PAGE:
Under the rules, released on Thursday, sukuk will have to be structured to comply with standards of the Bahrain-based Accounting and Auditing Organisation for Islamic Finance Institutions, as well as those set by the local regulator.
The draft rules also include requirements for disclosure of information about the issuers and for the issuers to appoint Islamic scholars who vet the sukuk structures. There is a consultation period on the draft until Oct. 15.
The number of individual sukuk issues in Pakistan has shrunk in recent years, despite the rapid growth of issuance globally, which is projected by Commerzbank to exceed $100 billion this year.
Last year, the Pakistani sukuk market was led by three sovereign sukuk, which raised a combined 163.6 billion rupees ($1.72 billion), according to securities commission data. Three corporate sukuk raised a combined 5.4 billion rupees.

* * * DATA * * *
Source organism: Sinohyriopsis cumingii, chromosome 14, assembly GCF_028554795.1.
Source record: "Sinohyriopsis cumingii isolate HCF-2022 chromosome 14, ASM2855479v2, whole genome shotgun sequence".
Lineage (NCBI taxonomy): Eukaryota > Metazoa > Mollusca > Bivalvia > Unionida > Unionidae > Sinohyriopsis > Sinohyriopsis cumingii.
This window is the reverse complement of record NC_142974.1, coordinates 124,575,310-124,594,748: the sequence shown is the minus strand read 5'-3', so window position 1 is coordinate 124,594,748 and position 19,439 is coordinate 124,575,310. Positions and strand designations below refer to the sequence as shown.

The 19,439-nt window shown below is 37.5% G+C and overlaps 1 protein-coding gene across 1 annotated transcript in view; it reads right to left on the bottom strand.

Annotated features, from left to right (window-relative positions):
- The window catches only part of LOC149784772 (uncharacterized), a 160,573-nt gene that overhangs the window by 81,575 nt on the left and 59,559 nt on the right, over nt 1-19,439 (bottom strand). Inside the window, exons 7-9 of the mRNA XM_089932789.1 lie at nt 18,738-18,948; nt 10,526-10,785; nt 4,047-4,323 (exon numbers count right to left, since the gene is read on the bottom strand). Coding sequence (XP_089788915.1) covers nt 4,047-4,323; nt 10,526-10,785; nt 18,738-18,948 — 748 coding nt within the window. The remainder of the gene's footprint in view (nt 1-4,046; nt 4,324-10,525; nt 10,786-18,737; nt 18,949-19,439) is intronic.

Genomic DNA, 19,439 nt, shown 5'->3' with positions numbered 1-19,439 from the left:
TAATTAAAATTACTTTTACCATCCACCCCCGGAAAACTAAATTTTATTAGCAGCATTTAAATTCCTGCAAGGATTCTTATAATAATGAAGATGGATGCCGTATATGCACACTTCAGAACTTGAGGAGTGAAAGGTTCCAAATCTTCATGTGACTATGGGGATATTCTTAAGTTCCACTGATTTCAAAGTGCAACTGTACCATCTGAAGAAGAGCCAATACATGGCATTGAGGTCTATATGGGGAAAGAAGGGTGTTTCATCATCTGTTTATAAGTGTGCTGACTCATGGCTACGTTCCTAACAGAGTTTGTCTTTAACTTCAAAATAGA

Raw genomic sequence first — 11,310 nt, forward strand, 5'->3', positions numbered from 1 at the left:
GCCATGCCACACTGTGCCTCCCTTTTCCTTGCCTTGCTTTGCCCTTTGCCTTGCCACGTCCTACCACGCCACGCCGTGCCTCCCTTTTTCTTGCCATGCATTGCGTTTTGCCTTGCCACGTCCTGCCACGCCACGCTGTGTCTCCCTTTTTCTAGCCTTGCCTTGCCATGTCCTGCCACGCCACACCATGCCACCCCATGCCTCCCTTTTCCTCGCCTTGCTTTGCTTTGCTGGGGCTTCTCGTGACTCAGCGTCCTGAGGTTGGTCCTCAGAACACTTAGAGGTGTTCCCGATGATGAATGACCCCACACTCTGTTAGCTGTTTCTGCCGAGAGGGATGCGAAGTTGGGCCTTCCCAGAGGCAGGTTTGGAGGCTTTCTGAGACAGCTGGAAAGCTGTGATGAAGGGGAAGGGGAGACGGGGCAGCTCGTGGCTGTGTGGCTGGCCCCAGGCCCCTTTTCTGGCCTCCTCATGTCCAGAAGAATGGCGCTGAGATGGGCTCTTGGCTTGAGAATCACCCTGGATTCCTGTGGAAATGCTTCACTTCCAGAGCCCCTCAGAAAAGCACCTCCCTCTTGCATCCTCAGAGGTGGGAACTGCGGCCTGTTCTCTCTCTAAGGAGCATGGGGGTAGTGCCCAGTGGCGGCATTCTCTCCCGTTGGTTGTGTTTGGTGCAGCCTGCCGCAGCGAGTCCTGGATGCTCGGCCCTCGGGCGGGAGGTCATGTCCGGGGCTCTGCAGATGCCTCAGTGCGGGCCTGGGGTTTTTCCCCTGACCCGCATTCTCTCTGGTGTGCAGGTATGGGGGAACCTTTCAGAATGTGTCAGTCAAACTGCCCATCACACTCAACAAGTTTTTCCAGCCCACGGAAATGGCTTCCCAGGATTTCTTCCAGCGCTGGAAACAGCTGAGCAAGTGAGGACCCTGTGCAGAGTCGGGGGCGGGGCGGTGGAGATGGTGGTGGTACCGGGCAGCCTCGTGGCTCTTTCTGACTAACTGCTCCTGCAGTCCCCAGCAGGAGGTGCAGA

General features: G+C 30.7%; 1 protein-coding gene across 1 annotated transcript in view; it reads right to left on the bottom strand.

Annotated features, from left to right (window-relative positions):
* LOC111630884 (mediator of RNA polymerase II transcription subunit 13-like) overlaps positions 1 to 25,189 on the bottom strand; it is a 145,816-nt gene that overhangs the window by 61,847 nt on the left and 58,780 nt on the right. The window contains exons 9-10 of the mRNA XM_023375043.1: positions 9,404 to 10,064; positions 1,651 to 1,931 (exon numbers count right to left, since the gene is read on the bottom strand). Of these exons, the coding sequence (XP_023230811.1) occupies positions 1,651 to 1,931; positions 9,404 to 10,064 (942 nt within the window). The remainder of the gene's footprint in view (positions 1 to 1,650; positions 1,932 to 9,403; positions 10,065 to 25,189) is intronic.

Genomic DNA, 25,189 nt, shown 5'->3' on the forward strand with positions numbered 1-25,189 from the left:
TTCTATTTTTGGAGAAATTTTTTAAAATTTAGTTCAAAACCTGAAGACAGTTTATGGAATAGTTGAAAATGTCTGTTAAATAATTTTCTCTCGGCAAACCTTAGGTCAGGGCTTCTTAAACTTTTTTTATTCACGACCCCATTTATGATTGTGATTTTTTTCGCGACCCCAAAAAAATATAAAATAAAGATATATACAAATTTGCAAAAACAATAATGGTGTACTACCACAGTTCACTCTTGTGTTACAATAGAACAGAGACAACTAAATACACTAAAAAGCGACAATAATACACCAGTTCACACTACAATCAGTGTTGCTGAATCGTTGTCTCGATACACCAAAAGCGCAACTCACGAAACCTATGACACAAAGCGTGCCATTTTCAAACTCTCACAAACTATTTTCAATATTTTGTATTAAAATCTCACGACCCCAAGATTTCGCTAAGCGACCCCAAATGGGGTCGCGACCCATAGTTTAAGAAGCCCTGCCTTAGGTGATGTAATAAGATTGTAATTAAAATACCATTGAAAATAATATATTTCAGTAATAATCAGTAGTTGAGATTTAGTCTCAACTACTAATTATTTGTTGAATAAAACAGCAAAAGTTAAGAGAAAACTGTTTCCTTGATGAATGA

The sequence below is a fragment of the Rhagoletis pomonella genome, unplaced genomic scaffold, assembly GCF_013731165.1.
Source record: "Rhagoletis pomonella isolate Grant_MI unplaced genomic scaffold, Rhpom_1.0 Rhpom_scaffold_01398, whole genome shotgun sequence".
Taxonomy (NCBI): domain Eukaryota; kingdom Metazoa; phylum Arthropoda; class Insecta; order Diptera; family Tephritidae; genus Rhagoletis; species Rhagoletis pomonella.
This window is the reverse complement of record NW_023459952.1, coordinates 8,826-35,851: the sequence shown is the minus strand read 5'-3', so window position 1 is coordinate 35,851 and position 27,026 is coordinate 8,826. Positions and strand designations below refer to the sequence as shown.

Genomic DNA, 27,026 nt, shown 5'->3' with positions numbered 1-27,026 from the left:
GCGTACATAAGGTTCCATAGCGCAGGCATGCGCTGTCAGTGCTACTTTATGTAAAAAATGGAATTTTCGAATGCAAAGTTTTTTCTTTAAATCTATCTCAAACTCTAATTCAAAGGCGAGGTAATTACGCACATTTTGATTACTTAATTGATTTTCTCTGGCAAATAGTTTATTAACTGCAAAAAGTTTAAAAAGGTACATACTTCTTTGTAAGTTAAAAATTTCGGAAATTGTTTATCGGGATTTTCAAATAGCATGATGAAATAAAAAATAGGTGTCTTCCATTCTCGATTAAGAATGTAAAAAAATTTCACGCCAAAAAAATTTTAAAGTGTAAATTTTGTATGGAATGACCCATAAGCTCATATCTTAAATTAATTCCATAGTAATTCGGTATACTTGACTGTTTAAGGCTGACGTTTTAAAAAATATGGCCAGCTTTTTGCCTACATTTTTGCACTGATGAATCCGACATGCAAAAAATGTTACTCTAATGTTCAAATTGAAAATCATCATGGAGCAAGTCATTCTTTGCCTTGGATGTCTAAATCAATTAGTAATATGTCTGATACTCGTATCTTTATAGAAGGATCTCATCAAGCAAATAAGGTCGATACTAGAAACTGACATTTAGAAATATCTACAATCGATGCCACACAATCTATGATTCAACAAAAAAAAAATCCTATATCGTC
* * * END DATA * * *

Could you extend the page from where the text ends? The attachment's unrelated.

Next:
This compares with 21 sukuk in 2007, most of which were corporate, raising a combined 49.3 billion rupees. In 2008 there were 18 sukuk, which raised 31.9 billion rupees.
AAOIFI standards indicate how Islamic financial products should be structured; following the standards could increase the interest of foreign investors in investing in Pakistani sukuk.
Pakistan aims to lift Islamic finance’s share of its banking sector through a series of reforms; last month the central bank said it was developing a five-year plan for Islamic banking. The country is introducing new rules for takaful (Islamic insurance) designed to increase competition. (Reuters)